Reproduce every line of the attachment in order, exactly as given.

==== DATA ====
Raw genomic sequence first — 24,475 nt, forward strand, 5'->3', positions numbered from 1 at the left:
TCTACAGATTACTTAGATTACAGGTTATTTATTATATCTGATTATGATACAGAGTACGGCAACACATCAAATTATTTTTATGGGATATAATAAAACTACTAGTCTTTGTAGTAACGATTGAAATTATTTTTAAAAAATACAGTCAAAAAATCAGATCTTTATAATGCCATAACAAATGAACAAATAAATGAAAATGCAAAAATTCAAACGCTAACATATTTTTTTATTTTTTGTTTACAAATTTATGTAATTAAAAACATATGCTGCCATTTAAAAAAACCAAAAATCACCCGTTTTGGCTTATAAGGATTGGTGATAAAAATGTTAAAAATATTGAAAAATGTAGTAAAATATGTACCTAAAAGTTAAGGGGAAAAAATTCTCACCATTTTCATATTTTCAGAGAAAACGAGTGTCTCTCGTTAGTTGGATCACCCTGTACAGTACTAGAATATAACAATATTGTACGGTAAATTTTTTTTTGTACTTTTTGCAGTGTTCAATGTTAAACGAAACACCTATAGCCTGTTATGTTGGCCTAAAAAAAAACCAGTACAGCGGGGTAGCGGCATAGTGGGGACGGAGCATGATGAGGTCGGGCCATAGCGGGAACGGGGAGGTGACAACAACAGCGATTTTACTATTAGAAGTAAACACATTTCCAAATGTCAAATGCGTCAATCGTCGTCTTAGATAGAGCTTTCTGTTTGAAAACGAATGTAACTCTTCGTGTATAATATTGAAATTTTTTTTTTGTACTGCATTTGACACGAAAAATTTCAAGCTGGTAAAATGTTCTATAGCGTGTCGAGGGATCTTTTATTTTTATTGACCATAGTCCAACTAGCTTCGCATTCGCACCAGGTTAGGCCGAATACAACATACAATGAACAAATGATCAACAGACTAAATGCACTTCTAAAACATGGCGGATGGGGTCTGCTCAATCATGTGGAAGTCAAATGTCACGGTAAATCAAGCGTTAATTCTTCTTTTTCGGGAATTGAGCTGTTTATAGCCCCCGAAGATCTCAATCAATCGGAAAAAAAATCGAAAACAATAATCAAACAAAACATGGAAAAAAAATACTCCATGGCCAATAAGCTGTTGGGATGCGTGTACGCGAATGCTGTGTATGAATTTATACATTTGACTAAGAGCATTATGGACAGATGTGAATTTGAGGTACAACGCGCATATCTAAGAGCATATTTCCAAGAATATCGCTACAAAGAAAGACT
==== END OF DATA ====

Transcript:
Raw genomic sequence first — 24,475 nt, forward strand, 5'->3', positions numbered from 1 at the left:
TCTACAGATTACTTAGATTACAGGTTATTTATTATATCTGATTATGATACAGAGTACGGCAACACATCAAATTATTTTTATGGGATATAATAAAACTACTAGTCTTTGTAGTAACGATTGAAATTATTTTTAAAAAATACAGTCAAAAAATCAGATCTTTATAATGCCATAACAAATGAACAAATAAATGAAAATGCAAAAATTCAAACGCTAACATATTTTTTTATTTTTTGTTTACAAATTTATGTAATTAAAAACATATGCTGCCATTTAAAAAAACCAAAAATCACCCGTTTTGGCTTATAAGGATTGGTGATAAAAATGTTAAAAATATTGAAAAATGTAGTAAAATATGTACCTAAAAGTTAAGGGGAAAAAATTCTCACCATTTTCATATTTTCAGAGAAAACGAGTGTCTCTCGTTAGTTGGATCACCCTGTACAGTACTAGAATATAACAATATTGTACGGTAAATTTTTTTTTGTACTTTTTGCAGTGTTCAATGTTAAACGAAACACCTATAGCCTGTTATGTTGGCCTAAAAAAAAACCAGTACAGCGGGGTAGCGGCATAGTGGGGACGGAGCATGATGAGGTCGGGCCATAGCGGGAACGGGGAGGTGACAACAACAGCGATTTTACTATTAGAAGTAAACACATTTCCAAATGTCAAATGCGTCAATCGTCGTCTTAGATAGAGCTTTCTGTTTGAAAACGAATGTAACTCTTCGTGTATAATATTGAAATTTTTTTTTTGTACTGCATTTGACACGAAAAATTTCAAGCTGGTAAAATGTTCTATAGCGTGTCGAGGGATCTTTTATTTTTATTGACCATAGTCCAACTAGCTTCGCATTCGCACCAGGTTAGGCCGAATACAACATACAATGAACAAATGATCAACAGACTAAATGCACTTCTAAAACATGGCGGATGGGGTCTGCTCAATCATGTGGAAGTCAAATGTCACGGTAAATCAAGCGTTAATTCTTCTTTTTCGGGAATTGAGCTGTTTATAGCCCCCGAAGATCTCAATCAATCGGAAAAAAAATCGAAAACAATAATCAAACAAAACATGGAAAAAAAATACTCCATGGCCAATAAGCTGTTGGGATGCGTGTACGCGAATGCTGTGTATGAATTTATACATTTGACTAAGAGCATTATGGACAGATGTGAATTTGAGGTACAACGCGCATATCTAAGAGCATATTTCCAAGAATATCGCTACAAAGAAAGACT